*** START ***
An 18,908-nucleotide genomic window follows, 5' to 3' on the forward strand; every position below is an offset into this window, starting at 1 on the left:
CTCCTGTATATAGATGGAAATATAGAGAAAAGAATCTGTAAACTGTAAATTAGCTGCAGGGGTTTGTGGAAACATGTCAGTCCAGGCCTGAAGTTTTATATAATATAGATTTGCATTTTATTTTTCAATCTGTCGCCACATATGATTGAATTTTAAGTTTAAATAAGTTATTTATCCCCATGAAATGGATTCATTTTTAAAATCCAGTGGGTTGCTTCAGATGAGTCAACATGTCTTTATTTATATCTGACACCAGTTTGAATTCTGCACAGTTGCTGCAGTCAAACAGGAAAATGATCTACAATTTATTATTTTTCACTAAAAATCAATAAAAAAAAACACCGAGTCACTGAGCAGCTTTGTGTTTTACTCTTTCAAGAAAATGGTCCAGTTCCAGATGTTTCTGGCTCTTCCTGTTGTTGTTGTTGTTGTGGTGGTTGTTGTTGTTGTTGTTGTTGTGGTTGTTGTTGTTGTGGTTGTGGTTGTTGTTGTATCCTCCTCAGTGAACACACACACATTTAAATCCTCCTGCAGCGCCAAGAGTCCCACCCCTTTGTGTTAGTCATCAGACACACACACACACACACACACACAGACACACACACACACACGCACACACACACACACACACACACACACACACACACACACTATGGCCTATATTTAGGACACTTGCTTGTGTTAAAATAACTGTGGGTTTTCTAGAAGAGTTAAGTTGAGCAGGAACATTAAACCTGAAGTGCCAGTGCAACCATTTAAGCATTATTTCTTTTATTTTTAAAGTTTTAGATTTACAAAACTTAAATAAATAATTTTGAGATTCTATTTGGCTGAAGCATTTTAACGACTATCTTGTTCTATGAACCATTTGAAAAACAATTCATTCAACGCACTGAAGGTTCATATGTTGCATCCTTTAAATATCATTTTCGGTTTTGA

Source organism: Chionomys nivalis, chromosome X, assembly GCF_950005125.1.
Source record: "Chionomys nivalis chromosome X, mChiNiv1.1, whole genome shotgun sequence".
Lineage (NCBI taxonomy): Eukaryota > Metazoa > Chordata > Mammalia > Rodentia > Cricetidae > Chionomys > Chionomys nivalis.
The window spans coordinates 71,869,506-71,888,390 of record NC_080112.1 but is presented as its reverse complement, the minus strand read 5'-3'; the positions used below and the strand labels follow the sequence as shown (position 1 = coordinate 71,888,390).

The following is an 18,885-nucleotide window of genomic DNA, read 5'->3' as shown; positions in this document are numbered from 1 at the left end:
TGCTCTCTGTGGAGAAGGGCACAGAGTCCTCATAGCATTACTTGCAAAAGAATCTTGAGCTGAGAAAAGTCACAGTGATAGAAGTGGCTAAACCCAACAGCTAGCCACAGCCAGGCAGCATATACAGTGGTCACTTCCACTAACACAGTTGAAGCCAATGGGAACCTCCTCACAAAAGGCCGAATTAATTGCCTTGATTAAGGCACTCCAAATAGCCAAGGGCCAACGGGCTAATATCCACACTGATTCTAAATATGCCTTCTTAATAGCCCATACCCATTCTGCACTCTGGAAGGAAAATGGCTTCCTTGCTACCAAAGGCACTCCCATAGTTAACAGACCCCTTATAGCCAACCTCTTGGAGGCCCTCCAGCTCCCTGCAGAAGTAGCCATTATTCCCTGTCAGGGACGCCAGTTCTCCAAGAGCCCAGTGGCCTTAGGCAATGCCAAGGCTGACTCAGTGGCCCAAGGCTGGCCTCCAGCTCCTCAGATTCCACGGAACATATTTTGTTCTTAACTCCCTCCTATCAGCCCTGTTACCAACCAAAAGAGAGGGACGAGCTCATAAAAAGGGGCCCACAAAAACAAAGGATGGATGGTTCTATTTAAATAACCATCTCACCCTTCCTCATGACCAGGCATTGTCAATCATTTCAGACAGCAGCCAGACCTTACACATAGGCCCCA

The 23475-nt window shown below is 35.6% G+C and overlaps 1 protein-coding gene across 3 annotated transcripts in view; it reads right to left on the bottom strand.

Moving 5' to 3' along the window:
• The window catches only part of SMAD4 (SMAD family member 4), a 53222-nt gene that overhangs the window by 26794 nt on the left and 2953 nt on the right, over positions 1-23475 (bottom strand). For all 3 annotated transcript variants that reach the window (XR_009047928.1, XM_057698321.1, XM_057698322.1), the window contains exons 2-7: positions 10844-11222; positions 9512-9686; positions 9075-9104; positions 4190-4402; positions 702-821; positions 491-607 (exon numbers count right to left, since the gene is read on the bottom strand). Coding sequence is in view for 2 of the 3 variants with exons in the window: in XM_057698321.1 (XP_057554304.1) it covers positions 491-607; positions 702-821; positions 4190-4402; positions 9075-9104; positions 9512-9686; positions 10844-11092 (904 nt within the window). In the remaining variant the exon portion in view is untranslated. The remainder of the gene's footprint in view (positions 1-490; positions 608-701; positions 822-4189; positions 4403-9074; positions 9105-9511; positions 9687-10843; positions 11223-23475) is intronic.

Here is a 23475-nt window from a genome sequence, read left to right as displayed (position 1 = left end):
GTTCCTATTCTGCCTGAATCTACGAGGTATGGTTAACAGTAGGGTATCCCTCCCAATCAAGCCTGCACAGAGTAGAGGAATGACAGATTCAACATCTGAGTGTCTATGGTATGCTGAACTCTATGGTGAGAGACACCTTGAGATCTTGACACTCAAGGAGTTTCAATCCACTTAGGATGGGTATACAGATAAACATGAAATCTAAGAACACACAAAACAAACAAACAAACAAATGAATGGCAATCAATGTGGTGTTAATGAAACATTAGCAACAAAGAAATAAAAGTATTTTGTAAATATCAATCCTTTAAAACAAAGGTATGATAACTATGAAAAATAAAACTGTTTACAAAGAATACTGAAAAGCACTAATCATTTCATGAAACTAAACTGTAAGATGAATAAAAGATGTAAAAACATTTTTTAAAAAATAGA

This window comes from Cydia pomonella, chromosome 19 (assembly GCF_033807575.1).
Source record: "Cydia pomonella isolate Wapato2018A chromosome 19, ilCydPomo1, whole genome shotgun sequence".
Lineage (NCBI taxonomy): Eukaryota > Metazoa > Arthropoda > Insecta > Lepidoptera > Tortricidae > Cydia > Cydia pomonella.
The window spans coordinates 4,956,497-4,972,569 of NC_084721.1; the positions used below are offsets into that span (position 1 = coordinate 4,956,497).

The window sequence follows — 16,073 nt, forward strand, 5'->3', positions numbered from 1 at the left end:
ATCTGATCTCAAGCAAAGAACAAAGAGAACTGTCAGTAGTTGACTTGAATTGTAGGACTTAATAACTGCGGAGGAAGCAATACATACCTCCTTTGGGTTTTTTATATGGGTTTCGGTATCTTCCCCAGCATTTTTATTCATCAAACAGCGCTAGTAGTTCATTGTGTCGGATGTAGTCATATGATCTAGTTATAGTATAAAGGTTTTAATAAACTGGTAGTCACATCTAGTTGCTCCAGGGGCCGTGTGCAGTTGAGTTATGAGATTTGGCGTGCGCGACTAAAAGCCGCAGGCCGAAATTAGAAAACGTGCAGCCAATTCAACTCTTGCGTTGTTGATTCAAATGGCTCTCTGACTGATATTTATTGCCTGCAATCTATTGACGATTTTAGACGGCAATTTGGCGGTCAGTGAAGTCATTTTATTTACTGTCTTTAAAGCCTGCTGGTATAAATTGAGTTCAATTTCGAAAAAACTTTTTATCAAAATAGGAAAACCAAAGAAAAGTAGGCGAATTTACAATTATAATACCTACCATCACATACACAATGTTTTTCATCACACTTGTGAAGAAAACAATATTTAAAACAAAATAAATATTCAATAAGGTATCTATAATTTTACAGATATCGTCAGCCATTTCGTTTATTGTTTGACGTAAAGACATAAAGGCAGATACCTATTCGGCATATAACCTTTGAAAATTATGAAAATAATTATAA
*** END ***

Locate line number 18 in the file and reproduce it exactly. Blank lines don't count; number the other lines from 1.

The window sequence follows — 16,073 nt, forward strand, 5'->3', positions numbered from 1 at the left end: